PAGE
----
Taking Out The Garbage Before WallanderFriday, July 04, 2014
Today I took out the garbage. Few husbands can ever boast thus. My Rosemary does it most of the time but today she said, “Alex, tomorrow they come to pick up the blue box. Can you take it out before the light goes? My knee is buckling today. I don’t think I can handle it.” And so I took out the garbage.
After 47 years of being together even this idiot would understand that there has to be a lot of give and take.
These days I feel isolated in Vancouver. I go to baroque concerts on my own. Rosemary is not keen nor is she keen on sopranos or modern dance.
And yet wives, my wife in particular, can surprise. She read as many Andrea Camilleri novels that I could find and we have seen 20 of the series (based on those Camilleri novels) Montalbano, the Sicilian police inspector who likes to dine alone and has a fondness for sea food.
I would have never thought that my Rosemary would get hooked on Camilleri. Is Michael Dibdin the next possibility?
Rosemary and I are crazy about Rachel Maddow and we watch her show almost every day. We sit with our late lunch/early dinner at 6 to watch our favourite lesbian.
Consider that when I met Rosemary in 1968 I did not know I was going to eventually marry a proto-feminist. Only Mark’s Work Warehouse has saved me from hemming my jeans. They sell exactly my length. There is no way Rosemary will sow a button or hem jeans or cook. After fighting with her for years I finally realized that the only way I could eat well was to cook. So I do the cooking. She hates using the vacuum. I vacuum. She scrubs the impossibly white kitchen floor I sometimes wash the car.
Gardening was a bone of contention in 1986. “That’s your flower bed, Rosemary. You water it.” Or she might have asked, “When are you going to mow? Some of the plants were hers and some were mine. We have long ago given up on owning parts of the garden and we do the work together. But I suspect our neighbour must think we (especially me) are an abusive couple as we still do a lot of arguing. “Rosemary, your hardy geraniums and your Anthriscus are weeds. They are taking over my hostas.” “Alex, don’t shake your spent roses on the lawn. I have to pick up the petals.” I am especially infuriated (still) when she asks, “Have you watered the window boxes?” I am tired of telling her, “That’s not my domain.” And so on and sometimes (rarely) we sit together on the metal bench with her cat Casi-Casi who is the great soother.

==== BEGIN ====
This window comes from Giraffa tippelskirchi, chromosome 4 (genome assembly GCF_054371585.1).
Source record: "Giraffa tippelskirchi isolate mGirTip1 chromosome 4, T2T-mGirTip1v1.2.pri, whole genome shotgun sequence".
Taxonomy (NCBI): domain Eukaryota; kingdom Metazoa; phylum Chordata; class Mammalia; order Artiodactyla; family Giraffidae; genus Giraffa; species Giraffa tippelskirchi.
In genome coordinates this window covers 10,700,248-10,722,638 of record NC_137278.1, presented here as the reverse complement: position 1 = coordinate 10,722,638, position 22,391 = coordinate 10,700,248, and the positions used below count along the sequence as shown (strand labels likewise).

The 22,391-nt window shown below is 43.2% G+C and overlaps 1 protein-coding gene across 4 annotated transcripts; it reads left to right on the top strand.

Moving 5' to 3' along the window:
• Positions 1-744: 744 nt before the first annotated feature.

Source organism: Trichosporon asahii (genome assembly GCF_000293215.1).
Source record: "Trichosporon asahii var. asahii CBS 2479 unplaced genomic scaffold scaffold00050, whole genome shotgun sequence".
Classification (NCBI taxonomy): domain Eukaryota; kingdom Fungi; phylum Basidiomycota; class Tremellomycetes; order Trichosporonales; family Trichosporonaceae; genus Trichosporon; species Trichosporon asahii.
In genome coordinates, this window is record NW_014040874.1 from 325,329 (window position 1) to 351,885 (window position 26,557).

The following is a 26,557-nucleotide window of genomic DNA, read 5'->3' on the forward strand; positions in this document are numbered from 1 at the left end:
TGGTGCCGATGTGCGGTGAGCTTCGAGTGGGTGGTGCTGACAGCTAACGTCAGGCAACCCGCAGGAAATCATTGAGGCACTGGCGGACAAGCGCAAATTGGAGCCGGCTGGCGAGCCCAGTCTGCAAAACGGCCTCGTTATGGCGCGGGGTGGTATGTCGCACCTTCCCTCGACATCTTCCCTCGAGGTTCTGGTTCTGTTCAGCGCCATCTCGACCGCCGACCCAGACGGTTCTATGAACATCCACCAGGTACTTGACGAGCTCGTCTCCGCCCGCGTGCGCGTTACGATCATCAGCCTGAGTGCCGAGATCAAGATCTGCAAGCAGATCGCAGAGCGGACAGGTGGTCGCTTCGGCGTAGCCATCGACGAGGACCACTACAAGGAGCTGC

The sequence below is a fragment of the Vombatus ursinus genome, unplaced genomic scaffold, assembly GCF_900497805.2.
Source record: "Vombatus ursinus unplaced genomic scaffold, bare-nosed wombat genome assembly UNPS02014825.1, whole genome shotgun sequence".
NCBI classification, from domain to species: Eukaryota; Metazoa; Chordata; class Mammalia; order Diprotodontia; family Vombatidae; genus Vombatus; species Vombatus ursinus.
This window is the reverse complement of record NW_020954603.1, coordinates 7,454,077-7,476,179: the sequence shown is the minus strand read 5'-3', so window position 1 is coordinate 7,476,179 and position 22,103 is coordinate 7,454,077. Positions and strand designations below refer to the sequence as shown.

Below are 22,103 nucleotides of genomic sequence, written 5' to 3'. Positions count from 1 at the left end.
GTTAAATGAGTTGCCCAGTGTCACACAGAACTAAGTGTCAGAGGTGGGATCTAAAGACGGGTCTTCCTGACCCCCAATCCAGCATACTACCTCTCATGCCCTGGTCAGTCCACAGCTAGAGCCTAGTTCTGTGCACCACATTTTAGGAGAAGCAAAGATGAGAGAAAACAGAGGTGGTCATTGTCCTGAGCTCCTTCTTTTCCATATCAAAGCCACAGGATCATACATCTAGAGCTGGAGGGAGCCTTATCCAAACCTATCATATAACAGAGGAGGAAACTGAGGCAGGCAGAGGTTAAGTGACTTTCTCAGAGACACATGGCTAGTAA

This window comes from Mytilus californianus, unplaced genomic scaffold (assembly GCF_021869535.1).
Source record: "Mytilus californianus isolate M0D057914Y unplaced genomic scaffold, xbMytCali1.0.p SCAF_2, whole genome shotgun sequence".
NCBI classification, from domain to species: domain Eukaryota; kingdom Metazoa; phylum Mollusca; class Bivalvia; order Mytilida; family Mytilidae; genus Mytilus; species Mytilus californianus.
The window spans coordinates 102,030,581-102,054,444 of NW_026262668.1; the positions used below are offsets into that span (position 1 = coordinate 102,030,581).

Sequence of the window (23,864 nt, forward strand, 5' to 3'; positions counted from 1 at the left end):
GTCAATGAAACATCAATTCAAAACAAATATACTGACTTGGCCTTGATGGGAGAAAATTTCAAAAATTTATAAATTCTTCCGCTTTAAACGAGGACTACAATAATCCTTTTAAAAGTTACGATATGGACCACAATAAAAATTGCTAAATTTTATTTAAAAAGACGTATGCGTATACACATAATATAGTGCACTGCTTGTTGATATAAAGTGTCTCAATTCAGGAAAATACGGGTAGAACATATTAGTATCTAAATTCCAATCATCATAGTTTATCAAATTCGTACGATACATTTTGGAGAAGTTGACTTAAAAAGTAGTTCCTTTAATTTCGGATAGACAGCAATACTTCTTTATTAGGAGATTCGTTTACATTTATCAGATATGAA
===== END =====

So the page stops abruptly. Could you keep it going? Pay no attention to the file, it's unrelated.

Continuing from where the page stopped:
Where it is important it seems we have it made. We agree on the few TV series that we watch (we rent or take out the DVDs from the library). She does not, to my chagrin want to watch the World Cup. We both agree on not having a remote interest on any American series. We did rent a few of the original British House of Cards but we have avoided the American. We know nothing about the Game of Thrones (too much violence for Rosemary). In short we agree on the few series we do watch and she trusts me completely on my film choices (again Limelight Video or the Vancouver Public Library).
Today I was thinking why it is we love the Italian series Montalbano and the British one, Foyle’s War.
Since we see them on DVD it means that we have a complete episode that runs around an hour and thirty Luca Zingaretti (Montalbano) and Michael Kitchen (Inspector Foyle) talk little, brood a lot and just an “Ah!” will reveal more of what they are thinking than many words. We like these series because the car chases and the violence are understated. Both men are elegant, full of humanity and ethics that are impervious to just about anything.
Alas, there is no more Foyle’s War for a while and if we want to see more Montalbano (Limelight gave me credit for the three Montalbanos I purchased on line) I will have to order them. So what’s next?
We have seen six Wallander episodes with Kenneth Branagh. This British series set in Sweden (lots of Volvos and Ikea furniture) is based on the novels of Henning Mankell. My friend who works at Limelight (I will have to ask for his name) told me, “There is a Swedish series but would you believe that the British version is bleaker?” My friend Robert Friedman (very British) and his wife Patricia Hutter, who live down the street refuse to watch Wallander. Hutter told me, “We get depressed especially with the bleak Swedish landscape.”
But Rosemary and I both love Wallander. I especially like the fact that Wallander’s father (who has Alzheimer’s) is played by my fave David Warner. We are trying to figure out how they make Branagh’s skin look so white (almost cyan) while his eyes are invariably bloodshot. Do they keep him awake for days before they shoot?
Branagh’s Wallander, cries, broods, shouts and rarely smiles. We love him. We have three more to watch. I will make sure the menu on our TV trays is a good one.
What’s next? We will have to tackle the Henning Mankel novels.